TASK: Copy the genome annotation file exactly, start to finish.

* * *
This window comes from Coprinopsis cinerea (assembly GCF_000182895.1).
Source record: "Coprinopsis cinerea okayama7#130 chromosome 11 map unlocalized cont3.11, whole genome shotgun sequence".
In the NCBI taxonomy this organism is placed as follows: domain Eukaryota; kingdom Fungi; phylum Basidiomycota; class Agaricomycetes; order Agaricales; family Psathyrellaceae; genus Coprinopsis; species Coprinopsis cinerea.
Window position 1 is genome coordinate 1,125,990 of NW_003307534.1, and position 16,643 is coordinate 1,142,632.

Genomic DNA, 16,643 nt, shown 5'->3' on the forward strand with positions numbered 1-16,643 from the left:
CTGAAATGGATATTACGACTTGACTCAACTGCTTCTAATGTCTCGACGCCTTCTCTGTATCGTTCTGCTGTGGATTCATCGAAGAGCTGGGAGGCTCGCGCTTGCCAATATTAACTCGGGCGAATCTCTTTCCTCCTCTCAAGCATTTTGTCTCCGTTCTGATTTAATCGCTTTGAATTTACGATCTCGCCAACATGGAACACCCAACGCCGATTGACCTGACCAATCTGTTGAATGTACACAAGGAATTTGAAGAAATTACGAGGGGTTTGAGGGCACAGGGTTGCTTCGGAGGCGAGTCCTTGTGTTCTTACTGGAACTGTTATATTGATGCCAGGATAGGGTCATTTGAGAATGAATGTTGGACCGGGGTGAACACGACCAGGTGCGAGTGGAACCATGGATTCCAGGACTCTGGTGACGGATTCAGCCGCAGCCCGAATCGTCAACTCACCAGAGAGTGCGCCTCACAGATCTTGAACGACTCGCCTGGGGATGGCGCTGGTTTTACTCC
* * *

This window comes from Coprinopsis cinerea (assembly GCF_000182895.1).
Source record: "Coprinopsis cinerea okayama7#130 chromosome 11 map unlocalized cont3.11, whole genome shotgun sequence".
In the NCBI taxonomy this organism is placed as follows: domain Eukaryota; kingdom Fungi; phylum Basidiomycota; class Agaricomycetes; order Agaricales; family Psathyrellaceae; genus Coprinopsis; species Coprinopsis cinerea.
Window position 1 is genome coordinate 1,125,990 of NW_003307534.1, and position 16,643 is coordinate 1,142,632.

Genomic DNA, 16,643 nt, shown 5'->3' on the forward strand with positions numbered 1-16,643 from the left:
CTGAAATGGATATTACGACTTGACTCAACTGCTTCTAATGTCTCGACGCCTTCTCTGTATCGTTCTGCTGTGGATTCATCGAAGAGCTGGGAGGCTCGCGCTTGCCAATATTAACTCGGGCGAATCTCTTTCCTCCTCTCAAGCATTTTGTCTCCGTTCTGATTTAATCGCTTTGAATTTACGATCTCGCCAACATGGAACACCCAACGCCGATTGACCTGACCAATCTGTTGAATGTACACAAGGAATTTGAAGAAATTACGAGGGGTTTGAGGGCACAGGGTTGCTTCGGAGGCGAGTCCTTGTGTTCTTACTGGAACTGTTATATTGATGCCAGGATAGGGTCATTTGAGAATGAATGTTGGACCGGGGTGAACACGACCAGGTGCGAGTGGAACCATGGATTCCAGGACTCTGGTGACGGATTCAGCCGCAGCCCGAATCGTCAACTCACCAGAGAGTGCGCCTCACAGATCTTGAACGACTCGCCTGGGGATGGCGCTGGTTTTACTCC